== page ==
One of the most frustrating things about being professional copywriters is coming across websites, brochures, and other effective marketing materials where companies continuously want to talk about themselves, not their prospects and clients.
You’ve seen it many times—companies whose marketing materials are self-centered:
- We’ve been in business for 50 years and for three generations.
- We’ve received the Chamber of Commerce Good Guy Award for 17 years in a row.
- Our salesmen were trained by the best in our field.
- We blah blah . . . our blah blah . . . blah blah us.
Let’s be clear here—nobody cares.
You read that right. No one cares about your business—past what you can do for him or her. I don’t know how to make that any plainer or simpler.
Prospects want to know what benefits they will receive from working with you. You need to tell them how your service or product relieves their pain or solves their problem—not in terms of you, you, you, but them, them, them. They don’t want to know why your services have won awards, because most of the time, they don’t mean much to anyone outside of your industry.
When business owners hear this advice, they’re dumbfounded. It’s a big shift in their thinking, and they’re not sure how to market themselves without the “we” word.
Companies need their marketing copy to be client-centric, not only in their marketing materials but also in how they conduct business. Companies that put the client first and foremost throughout the sales process and beyond are wildly successful. Those that do not focus on the client will fail. That’s just how it is.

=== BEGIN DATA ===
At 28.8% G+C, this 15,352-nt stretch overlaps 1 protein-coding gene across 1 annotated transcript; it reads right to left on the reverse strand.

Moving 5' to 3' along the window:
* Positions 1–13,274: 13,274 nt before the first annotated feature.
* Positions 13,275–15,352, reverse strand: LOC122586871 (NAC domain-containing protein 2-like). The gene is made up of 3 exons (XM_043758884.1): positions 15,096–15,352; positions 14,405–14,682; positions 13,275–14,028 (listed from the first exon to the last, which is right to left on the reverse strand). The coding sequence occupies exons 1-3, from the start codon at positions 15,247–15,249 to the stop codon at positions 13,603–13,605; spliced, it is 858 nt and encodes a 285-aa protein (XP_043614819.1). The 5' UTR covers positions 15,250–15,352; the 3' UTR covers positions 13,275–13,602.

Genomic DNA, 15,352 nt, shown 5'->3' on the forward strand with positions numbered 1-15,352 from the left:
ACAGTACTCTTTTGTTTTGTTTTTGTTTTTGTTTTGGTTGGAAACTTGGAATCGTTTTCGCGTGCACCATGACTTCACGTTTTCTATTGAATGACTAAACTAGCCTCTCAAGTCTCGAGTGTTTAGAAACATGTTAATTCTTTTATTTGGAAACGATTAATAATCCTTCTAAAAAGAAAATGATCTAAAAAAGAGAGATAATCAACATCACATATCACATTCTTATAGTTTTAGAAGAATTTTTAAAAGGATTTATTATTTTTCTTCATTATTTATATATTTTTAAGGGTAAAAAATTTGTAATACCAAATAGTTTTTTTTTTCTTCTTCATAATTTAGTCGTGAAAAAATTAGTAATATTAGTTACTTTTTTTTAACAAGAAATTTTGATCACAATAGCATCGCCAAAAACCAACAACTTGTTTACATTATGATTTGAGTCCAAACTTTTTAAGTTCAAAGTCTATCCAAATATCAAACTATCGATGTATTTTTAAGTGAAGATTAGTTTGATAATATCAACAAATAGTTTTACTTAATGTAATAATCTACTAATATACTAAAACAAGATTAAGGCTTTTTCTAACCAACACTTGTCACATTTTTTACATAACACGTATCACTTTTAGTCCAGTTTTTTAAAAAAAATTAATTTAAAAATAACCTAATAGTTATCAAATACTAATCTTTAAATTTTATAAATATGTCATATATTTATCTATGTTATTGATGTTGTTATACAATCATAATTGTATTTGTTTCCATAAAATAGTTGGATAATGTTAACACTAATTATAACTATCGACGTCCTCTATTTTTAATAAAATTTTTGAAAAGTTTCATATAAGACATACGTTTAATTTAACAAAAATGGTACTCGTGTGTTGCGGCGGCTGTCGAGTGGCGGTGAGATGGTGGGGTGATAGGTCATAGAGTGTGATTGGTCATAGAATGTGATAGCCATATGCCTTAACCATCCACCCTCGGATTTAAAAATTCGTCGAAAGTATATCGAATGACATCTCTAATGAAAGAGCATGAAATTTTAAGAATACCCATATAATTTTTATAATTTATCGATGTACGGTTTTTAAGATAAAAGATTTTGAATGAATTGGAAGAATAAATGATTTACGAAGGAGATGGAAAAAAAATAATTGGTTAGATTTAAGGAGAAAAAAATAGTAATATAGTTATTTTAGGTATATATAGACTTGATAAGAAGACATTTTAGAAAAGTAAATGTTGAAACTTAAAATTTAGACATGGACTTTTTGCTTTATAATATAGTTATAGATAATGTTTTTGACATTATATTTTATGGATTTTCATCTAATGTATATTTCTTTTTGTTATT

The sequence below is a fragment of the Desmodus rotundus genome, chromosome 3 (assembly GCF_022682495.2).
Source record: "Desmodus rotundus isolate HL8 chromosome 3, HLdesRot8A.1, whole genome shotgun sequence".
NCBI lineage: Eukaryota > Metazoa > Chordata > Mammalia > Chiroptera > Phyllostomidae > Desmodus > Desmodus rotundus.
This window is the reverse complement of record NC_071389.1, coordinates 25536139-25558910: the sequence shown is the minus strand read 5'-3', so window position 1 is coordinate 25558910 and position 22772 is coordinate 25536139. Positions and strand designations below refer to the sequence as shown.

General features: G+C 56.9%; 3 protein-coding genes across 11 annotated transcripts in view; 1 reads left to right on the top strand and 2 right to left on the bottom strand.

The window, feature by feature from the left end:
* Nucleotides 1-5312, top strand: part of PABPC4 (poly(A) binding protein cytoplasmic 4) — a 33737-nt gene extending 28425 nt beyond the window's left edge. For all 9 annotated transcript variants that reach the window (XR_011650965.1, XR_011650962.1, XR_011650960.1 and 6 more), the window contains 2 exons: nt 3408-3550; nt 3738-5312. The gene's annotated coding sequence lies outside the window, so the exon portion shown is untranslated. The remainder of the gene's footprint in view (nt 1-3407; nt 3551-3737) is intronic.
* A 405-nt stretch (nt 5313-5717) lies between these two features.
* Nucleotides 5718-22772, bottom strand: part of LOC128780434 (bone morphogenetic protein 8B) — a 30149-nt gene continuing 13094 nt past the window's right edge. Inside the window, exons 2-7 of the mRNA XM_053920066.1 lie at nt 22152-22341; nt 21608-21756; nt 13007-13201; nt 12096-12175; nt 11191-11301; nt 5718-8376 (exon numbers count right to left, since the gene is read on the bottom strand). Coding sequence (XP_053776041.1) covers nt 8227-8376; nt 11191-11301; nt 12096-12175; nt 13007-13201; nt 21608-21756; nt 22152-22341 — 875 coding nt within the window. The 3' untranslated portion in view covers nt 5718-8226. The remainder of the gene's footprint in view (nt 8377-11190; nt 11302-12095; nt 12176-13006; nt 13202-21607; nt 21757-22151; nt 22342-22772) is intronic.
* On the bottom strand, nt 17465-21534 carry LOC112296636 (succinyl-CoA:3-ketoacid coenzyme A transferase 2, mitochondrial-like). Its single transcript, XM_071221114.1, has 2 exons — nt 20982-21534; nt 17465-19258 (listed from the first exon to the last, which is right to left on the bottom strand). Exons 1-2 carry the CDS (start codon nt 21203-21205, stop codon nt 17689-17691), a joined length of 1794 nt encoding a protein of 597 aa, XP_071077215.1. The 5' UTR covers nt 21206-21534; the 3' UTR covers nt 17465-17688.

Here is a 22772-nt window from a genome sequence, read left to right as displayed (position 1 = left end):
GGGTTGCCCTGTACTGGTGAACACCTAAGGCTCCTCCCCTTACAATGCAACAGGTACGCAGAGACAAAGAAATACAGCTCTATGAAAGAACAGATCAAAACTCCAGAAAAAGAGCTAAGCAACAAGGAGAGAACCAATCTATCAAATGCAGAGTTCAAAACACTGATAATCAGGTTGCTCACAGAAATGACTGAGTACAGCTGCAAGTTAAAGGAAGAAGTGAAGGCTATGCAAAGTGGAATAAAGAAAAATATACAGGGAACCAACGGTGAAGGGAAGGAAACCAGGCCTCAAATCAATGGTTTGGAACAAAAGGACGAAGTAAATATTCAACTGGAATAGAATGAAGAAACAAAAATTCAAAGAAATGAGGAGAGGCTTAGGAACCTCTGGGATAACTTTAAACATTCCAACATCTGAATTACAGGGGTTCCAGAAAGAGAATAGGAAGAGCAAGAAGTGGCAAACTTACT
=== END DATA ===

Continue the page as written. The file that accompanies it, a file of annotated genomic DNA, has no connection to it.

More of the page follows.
This is good news for you because, once you make that critical shift in your thinking, business will flock to you. Your competitors will wonder what hit them and why you’re suddenly on top.
Below is an example of effective marketing collateral that epitomizes client-centered marketing. Drexel Hill Painting is a high-end painting company in Charleston, South Carolina, who sent out a postcard to prospects in the area. The marketing copy from the back of the postcard is below. Read this, and look for the words us, we, or our.
It’s there, but it’s at the bottom of the card. The focus of the card is what clients receive when they work with Drexel Hill Painting. Notice how the message centers on clients—it’s all about them.
Would you hire this company? I would. Just from reading this postcard, I’m confident they’re going to come to my house on time, use quality materials, and do the job properly without leaving a big mess or showing up intoxicated.
The few sentences on this postcard work to reassure prospects that Drexel Hill Painting is an honest, professional business that values its clients.
And that’s a message all of us want to be sending to our prospects.
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